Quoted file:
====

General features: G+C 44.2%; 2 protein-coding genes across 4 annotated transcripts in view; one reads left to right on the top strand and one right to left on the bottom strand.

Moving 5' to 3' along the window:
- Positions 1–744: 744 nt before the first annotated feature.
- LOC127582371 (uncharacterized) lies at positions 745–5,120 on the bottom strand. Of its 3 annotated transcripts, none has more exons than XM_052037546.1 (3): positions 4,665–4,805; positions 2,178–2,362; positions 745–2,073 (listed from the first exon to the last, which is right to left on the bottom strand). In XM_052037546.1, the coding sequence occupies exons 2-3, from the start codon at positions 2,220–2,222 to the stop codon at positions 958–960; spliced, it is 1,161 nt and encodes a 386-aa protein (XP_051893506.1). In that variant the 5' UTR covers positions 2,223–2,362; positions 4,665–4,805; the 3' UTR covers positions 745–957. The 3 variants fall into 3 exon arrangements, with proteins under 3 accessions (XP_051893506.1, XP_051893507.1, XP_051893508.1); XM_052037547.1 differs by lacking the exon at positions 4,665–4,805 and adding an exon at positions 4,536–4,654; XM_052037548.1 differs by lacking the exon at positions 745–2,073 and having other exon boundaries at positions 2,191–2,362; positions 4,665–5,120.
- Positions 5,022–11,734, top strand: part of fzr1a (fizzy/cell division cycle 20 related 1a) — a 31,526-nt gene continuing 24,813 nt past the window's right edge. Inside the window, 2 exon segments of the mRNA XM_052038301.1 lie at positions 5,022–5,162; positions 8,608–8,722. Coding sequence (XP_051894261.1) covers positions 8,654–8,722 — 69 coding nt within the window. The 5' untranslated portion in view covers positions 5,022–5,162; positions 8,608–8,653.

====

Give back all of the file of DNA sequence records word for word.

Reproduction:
General features: G+C 44.2%; 2 protein-coding genes across 4 annotated transcripts in view; one reads left to right on the top strand and one right to left on the bottom strand.

Moving 5' to 3' along the window:
- Positions 1–744: 744 nt before the first annotated feature.
- LOC127582371 (uncharacterized) lies at positions 745–5,120 on the bottom strand. Of its 3 annotated transcripts, none has more exons than XM_052037546.1 (3): positions 4,665–4,805; positions 2,178–2,362; positions 745–2,073 (listed from the first exon to the last, which is right to left on the bottom strand). In XM_052037546.1, the coding sequence occupies exons 2-3, from the start codon at positions 2,220–2,222 to the stop codon at positions 958–960; spliced, it is 1,161 nt and encodes a 386-aa protein (XP_051893506.1). In that variant the 5' UTR covers positions 2,223–2,362; positions 4,665–4,805; the 3' UTR covers positions 745–957. The 3 variants fall into 3 exon arrangements, with proteins under 3 accessions (XP_051893506.1, XP_051893507.1, XP_051893508.1); XM_052037547.1 differs by lacking the exon at positions 4,665–4,805 and adding an exon at positions 4,536–4,654; XM_052037548.1 differs by lacking the exon at positions 745–2,073 and having other exon boundaries at positions 2,191–2,362; positions 4,665–5,120.
- Positions 5,022–11,734, top strand: part of fzr1a (fizzy/cell division cycle 20 related 1a) — a 31,526-nt gene continuing 24,813 nt past the window's right edge. Inside the window, 2 exon segments of the mRNA XM_052038301.1 lie at positions 5,022–5,162; positions 8,608–8,722. Coding sequence (XP_051894261.1) covers positions 8,654–8,722 — 69 coding nt within the window. The 5' untranslated portion in view covers positions 5,022–5,162; positions 8,608–8,653.